Closure device 150 also includes locking member 119. As shown in FIG. 1, filament 118 feeds through an opening/lumen in locking member 119. Locking member 119 is associated with filament 118 such that locking member 119 is frictionally engaged with filament 118. In other words, locking member 119 remains in place on filament 118 when no force is placed on the locking member, and only overcomes its frictional engagement with filament 118 in response to an application of force on the locking member 119. The locking member 119 comprises, for example, a cylindrical piece of resorbable iron and/or stainless steel. The locking member 119 may be crimped in a manner to provide the frictional engagement/resistance to movement along the filament 118. However, the lock may not be present, and instead, the filament is looped and/or suturing is utilized to hold the relative locations of the elements of the closure device (e.g., plug 30 and toggle 30).

Embodiments of the present technology will now be described with respect to exemplary large bore procedures that include the referenced closure and deployment devices. In order to perform any of the related procedures, the user gains percutaneous access to, for example, the femoral artery, causing a puncture in the artery. To gain percutaneous access to the artery, the Seldinger technique may be used. For example, a hollow bore needle (not shown) is inserted into the artery. A guidewire is advanced through the hollow needle shaft and into the femoral artery a sufficient distance to allow removal of the needle without the guidewire pulling out of the vessel. Removing the needle leaves the guidewire in place, with a portion thereof extending into the artery. The guidewire, extending from outside the patient into the femoral artery, provides for an entry means for other medical devices. Therefore, once the guidewire is positioned in the vessel of the patient, catheters, or introducers, of gradually increasing diameters are advanced over the guidewire and through the puncture into the artery to further open the puncture site. Then, an introducer/procedure sheath set, i.e. an introducer inside an access tube or sheath, is provided via the guidewire such that the sheath runs through the artery puncture and, once positioned, provides for sizable access to the vessel interior from outside the body.

After the relevant procedure is completed, the puncture in the artery created by the bore needle during percutaneous access of the artery may be closed. An efficient method for large bore puncture closure that minimizes blood loss is desirable. For example, closure device 150 may be used to seal the puncture. FIGS. 2-10 show schematic views of closure device 150 during the process of closing a percutaneous puncture in an artery wall.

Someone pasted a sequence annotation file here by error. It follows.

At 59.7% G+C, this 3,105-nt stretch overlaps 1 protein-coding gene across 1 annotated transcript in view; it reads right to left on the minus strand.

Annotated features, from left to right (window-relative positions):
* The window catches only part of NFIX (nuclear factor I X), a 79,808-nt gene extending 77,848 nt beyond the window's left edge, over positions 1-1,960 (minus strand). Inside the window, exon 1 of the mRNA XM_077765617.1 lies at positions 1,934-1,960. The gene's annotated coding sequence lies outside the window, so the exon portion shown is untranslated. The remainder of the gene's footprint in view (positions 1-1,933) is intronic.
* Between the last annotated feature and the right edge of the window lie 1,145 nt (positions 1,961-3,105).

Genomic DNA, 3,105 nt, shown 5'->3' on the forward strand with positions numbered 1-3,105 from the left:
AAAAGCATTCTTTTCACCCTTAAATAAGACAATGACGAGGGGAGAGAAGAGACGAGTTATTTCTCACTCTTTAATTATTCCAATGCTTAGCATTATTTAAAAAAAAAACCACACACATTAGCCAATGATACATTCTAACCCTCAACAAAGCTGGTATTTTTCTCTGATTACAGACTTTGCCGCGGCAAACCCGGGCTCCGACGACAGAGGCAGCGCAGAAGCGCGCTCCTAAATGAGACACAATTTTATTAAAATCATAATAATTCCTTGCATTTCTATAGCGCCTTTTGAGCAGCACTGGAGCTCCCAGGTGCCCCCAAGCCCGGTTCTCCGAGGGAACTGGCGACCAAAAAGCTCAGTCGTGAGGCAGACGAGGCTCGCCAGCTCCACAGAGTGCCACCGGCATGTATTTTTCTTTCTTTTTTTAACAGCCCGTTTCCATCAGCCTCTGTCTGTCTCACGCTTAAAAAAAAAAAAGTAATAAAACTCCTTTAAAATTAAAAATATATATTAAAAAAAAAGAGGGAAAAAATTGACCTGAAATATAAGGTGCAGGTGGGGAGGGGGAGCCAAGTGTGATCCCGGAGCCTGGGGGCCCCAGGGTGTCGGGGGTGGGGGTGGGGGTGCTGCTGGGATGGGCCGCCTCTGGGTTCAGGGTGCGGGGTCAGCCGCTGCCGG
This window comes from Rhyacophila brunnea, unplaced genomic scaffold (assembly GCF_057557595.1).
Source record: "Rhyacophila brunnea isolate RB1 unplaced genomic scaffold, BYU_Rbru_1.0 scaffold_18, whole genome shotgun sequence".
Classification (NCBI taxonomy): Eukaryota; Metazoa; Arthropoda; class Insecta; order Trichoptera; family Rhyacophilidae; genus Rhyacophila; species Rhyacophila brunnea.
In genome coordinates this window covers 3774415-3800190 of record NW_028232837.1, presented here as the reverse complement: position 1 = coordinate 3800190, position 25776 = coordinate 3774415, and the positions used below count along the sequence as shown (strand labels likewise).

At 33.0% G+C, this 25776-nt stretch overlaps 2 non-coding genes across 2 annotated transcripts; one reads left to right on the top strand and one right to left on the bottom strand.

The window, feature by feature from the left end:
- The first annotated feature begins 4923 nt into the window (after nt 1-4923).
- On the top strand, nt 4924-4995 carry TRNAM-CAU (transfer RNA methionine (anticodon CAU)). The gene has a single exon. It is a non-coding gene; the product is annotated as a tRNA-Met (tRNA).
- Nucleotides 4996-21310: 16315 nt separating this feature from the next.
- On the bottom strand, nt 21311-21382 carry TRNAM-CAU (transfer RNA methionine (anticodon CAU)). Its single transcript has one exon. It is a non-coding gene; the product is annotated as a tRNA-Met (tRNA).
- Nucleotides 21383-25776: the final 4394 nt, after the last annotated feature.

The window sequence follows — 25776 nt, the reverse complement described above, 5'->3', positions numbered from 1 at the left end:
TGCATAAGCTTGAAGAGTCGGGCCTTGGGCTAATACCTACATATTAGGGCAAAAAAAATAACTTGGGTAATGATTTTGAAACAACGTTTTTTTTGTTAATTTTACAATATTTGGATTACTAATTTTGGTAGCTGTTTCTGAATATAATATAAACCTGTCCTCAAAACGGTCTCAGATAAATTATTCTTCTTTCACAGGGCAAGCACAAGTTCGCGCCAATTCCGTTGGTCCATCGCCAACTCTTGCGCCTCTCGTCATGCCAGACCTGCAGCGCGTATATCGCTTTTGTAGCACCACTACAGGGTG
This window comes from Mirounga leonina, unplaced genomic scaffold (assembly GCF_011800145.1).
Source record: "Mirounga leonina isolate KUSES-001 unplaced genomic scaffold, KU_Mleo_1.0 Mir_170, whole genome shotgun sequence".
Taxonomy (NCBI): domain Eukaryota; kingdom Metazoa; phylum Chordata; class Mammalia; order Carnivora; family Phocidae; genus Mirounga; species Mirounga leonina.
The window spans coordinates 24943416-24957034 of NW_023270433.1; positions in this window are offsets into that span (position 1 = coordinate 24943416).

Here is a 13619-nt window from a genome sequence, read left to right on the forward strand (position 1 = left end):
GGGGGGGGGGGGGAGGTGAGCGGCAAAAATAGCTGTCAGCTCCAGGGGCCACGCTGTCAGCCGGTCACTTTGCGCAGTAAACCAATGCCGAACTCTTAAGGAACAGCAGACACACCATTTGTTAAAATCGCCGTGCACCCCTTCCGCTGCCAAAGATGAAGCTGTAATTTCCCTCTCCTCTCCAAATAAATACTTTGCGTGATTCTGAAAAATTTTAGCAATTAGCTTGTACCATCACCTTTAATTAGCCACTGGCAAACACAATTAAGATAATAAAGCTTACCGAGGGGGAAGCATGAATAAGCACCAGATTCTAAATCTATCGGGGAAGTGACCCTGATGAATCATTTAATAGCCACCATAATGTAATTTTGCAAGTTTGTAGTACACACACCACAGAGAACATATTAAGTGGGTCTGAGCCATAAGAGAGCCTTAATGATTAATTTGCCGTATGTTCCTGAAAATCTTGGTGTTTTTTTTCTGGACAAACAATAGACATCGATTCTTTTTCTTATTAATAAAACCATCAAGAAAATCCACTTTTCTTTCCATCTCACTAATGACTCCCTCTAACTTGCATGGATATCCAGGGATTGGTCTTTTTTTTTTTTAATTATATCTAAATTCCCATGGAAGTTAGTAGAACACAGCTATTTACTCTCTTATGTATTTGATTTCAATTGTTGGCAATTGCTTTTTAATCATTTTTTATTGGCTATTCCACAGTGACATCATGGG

To deliver closure device 150 to the puncture so that the closure device 150 may close the puncture, the introducer/procedure sheath set is replaced by a closure sheath set. For example, as shown in FIG. 2, closure sheath 100 is provided into artery 55 such that shaft 102 of sheath 100 runs through the artery puncture 90, providing access to the inside of artery 55. Procedure sheath is exchanged for the closure sheath by removing procedure sheath from the patient, leaving the guidewire in place, and feeding the closure sheath 100 over guidewire 20 into artery 55 through puncture 90. Closure sheath 100 remains partially within artery 55, partially within puncture 90, and partially outside artery 55, as shown in FIG. 2

In order to seal a percutaneous puncture in an artery such as puncture 90, the deployment device 151, which contains closure device 150 within the hollow inside portion (not shown) of deployment device 151, gains access to the artery through the puncture. Deployment device 151 gains access to the artery via sheath 100, as shown in FIG. 3. Sheath 100 includes a hub 101 and a shaft 102. Sheath hub 101 is connected to sheath shaft 102 on one end of hub 101, and is configured to receive deployment instrument 151 at its other end. Sheath hub 101 is specifically designed to interface with the deployment instrument body 111 (also, for example, the handle of the deployment instrument). In FIG. 3, deployment instrument body 111 is shown fully inserted into sheath 100 and attached (for example, snapped into) sheath hub 101.

After deployment instrument 151, and therefore closure device 150, is in a desired location within artery 55, the user may release closure device 150 from deployment instrument 151. FIG. 3 shows the beginning of the process of releasing closure device 150 from deployment instrument 151. Shown protruding out of the distal end (the end within artery 55) of shaft 102 is a portion of closure device 150, including toggle 115 and release tube 113. As shown in FIG. 5, closure device 150 also includes delivery tube 116. Delivery tube 116 has a smaller diameter than release tube 113 such that release tube 113 can slide over delivery tube 116 as shown in FIG. 5. Toggle 115 is held within delivery tube 116 until released into artery 55.